Diplomatic relations between the two countries was established back in 1992 and cooperation between them positively developed henceforth. China always supported and recognized the territorial integrity of Azerbaijan in relation to the Karabakh conflict. Such unconditional support to Azerbaijan comes from Beijing’s own stance in repudiating any secessionism. Having its own problem with breakaway-territory Taiwan, China has unanimously supported the Azerbaijan government in UN voting related to territorial integrity, and it has received reciprocal attitudes from Baku. Beijing was involved in only a few oil projects in Azerbaijan, mostly for representational purposes rather than economic benefits; it wanted a presence without massive immersion. Relations were good but neither side considered the other to be an essential partner.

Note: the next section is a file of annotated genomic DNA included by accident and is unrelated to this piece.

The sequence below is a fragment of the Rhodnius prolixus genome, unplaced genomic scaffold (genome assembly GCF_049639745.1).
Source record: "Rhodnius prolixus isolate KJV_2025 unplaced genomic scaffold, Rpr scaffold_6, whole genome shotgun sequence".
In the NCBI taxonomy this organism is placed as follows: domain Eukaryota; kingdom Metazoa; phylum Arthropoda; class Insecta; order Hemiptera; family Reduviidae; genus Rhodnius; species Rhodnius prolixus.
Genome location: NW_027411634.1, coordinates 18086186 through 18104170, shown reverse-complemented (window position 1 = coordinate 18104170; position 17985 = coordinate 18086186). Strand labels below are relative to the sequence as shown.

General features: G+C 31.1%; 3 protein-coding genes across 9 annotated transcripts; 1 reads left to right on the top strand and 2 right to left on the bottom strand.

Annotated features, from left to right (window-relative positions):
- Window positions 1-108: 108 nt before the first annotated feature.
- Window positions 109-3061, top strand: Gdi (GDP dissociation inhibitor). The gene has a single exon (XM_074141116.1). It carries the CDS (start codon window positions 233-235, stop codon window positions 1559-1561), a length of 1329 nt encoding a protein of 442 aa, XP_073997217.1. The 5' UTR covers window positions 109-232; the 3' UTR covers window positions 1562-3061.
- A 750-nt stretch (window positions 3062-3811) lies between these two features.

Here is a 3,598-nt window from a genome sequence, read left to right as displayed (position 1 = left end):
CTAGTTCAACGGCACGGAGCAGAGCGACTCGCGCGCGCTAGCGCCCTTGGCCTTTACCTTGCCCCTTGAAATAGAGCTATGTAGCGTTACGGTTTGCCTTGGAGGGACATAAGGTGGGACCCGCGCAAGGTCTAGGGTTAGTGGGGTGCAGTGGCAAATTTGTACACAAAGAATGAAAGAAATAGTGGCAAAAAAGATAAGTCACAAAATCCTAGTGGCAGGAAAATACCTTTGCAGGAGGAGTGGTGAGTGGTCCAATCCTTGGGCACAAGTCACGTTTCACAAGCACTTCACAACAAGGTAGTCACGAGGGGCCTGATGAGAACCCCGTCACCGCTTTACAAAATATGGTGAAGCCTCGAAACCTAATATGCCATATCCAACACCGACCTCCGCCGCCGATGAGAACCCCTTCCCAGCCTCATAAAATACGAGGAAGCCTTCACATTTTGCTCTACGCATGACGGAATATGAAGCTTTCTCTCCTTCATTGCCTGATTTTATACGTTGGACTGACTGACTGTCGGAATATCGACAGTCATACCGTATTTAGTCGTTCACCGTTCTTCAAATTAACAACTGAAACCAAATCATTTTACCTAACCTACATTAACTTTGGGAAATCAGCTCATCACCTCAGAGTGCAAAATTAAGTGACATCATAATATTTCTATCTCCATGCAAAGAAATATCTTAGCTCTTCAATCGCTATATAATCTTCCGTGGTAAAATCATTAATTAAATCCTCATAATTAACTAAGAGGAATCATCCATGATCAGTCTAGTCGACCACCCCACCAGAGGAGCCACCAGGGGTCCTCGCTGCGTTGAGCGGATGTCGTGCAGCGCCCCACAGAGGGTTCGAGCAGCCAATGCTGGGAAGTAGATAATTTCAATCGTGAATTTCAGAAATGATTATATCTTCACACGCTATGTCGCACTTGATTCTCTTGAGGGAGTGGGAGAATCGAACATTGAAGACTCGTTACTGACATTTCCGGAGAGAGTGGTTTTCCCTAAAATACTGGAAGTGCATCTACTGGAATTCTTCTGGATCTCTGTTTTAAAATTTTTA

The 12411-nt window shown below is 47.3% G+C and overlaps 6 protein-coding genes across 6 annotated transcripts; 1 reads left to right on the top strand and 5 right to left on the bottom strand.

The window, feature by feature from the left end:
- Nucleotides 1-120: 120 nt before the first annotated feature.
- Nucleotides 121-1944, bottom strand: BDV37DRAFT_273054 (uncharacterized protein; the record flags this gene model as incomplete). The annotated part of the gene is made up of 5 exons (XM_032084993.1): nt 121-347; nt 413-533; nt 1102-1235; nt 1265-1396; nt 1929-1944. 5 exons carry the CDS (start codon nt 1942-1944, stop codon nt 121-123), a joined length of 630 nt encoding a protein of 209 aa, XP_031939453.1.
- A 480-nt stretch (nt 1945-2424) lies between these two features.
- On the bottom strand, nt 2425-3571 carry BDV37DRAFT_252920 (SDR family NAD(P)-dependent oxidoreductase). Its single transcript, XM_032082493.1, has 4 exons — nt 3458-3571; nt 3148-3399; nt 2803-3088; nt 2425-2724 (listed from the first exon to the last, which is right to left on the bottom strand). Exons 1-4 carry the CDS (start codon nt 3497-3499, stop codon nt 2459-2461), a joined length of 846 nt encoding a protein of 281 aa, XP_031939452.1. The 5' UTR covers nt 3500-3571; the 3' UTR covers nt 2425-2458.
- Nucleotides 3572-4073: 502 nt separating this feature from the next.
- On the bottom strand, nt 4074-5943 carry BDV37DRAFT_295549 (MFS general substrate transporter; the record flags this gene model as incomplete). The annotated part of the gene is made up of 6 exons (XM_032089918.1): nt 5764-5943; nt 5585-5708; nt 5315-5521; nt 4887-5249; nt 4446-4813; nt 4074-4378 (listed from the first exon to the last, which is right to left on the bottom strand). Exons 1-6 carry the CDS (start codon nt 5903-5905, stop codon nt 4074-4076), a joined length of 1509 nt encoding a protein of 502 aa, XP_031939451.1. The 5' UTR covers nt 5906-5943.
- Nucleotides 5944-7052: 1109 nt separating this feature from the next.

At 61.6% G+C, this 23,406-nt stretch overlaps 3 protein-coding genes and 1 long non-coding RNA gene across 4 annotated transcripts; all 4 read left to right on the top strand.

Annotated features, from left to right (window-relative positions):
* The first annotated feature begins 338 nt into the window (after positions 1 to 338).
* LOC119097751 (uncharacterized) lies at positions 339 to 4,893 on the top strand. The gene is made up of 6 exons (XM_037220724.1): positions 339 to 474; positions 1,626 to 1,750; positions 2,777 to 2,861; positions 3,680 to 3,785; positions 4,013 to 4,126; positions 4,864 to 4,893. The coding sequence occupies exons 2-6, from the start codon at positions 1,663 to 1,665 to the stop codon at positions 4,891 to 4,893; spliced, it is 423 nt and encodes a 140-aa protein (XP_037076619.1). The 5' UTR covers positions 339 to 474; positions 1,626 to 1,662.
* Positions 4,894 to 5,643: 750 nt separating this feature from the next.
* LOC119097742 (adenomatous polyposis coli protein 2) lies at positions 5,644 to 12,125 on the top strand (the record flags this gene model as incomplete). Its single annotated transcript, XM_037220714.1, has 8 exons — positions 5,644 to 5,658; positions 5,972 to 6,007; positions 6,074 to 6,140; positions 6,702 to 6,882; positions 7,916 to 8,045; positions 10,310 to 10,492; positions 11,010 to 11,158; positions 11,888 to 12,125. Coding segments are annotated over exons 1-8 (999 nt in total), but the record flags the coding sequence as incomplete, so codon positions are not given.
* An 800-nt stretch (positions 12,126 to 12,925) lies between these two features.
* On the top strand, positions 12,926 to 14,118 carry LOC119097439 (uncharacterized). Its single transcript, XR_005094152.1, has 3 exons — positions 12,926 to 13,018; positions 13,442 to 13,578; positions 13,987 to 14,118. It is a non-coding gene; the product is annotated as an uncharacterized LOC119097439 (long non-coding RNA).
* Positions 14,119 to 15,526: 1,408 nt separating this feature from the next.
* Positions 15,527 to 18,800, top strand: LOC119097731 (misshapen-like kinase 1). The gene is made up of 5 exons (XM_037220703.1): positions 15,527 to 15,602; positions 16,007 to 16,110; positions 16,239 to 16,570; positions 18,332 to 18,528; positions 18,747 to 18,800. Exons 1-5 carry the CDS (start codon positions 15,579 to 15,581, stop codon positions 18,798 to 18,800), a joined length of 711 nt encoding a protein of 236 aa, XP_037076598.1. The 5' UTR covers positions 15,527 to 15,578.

China’s Belt and Road Initiative (BRI) project introduced in 2013 (and known until 2016 as One Belt, One Road) gave impetus to enhancing relations among the states along the new Silk Road. Azerbaijan reacted positively when China announced this ambitious program because Baku urgently needed players that could fill the vacuums left by an increasingly disengaged West. It hoped that land routes and high-speed rail links connecting East Asia and Europe would bring in Chinese funds and allow Azerbaijan to catch a share of the transportation benefits.
Starting in 2015, Beijing and Baku began to intensify their political relations. In December 2015, President Ilham Aliyev visited China, met with the country’s political establishment, and called for Chinese companies to invest in Azerbaijan. In 2016, the Asian Infrastructure Investment Bank, which was established by Chinese initiative, approved a loan of $600 million for the construction of a portion of the Trans Anatolian Natural Gas Pipeline Project (TANAP) that transports natural gas from fields in Azerbaijan through Turkey and onto markets in Southern Europe.